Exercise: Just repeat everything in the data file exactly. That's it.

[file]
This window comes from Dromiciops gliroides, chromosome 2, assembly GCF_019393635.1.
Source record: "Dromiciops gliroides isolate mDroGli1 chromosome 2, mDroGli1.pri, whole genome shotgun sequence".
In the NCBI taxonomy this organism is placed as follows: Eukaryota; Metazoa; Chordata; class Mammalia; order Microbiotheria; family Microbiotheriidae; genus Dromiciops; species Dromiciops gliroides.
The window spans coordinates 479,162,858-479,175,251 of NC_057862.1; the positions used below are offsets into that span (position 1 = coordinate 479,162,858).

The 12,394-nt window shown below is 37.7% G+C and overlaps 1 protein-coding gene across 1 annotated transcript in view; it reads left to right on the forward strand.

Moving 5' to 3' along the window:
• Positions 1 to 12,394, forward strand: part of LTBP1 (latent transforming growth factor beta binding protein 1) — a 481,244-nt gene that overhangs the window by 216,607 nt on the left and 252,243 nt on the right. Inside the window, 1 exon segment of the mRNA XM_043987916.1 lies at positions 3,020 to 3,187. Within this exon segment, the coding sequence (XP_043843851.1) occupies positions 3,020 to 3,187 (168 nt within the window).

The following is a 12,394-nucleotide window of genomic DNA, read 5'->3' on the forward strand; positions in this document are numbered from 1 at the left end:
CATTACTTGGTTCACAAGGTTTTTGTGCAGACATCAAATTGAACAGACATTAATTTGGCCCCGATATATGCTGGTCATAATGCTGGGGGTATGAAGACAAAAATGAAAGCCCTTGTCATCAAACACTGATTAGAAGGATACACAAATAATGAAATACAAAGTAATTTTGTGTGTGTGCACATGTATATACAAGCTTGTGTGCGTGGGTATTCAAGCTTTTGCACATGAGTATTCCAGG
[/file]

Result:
This window comes from Dromiciops gliroides, chromosome 2, assembly GCF_019393635.1.
Source record: "Dromiciops gliroides isolate mDroGli1 chromosome 2, mDroGli1.pri, whole genome shotgun sequence".
In the NCBI taxonomy this organism is placed as follows: Eukaryota; Metazoa; Chordata; class Mammalia; order Microbiotheria; family Microbiotheriidae; genus Dromiciops; species Dromiciops gliroides.
The window spans coordinates 479,162,858-479,175,251 of NC_057862.1; the positions used below are offsets into that span (position 1 = coordinate 479,162,858).

The 12,394-nt window shown below is 37.7% G+C and overlaps 1 protein-coding gene across 1 annotated transcript in view; it reads left to right on the forward strand.

Moving 5' to 3' along the window:
• Positions 1 to 12,394, forward strand: part of LTBP1 (latent transforming growth factor beta binding protein 1) — a 481,244-nt gene that overhangs the window by 216,607 nt on the left and 252,243 nt on the right. Inside the window, 1 exon segment of the mRNA XM_043987916.1 lies at positions 3,020 to 3,187. Within this exon segment, the coding sequence (XP_043843851.1) occupies positions 3,020 to 3,187 (168 nt within the window).

The following is a 12,394-nucleotide window of genomic DNA, read 5'->3' on the forward strand; positions in this document are numbered from 1 at the left end:
CATTACTTGGTTCACAAGGTTTTTGTGCAGACATCAAATTGAACAGACATTAATTTGGCCCCGATATATGCTGGTCATAATGCTGGGGGTATGAAGACAAAAATGAAAGCCCTTGTCATCAAACACTGATTAGAAGGATACACAAATAATGAAATACAAAGTAATTTTGTGTGTGTGCACATGTATATACAAGCTTGTGTGCGTGGGTATTCAAGCTTTTGCACATGAGTATTCCAGG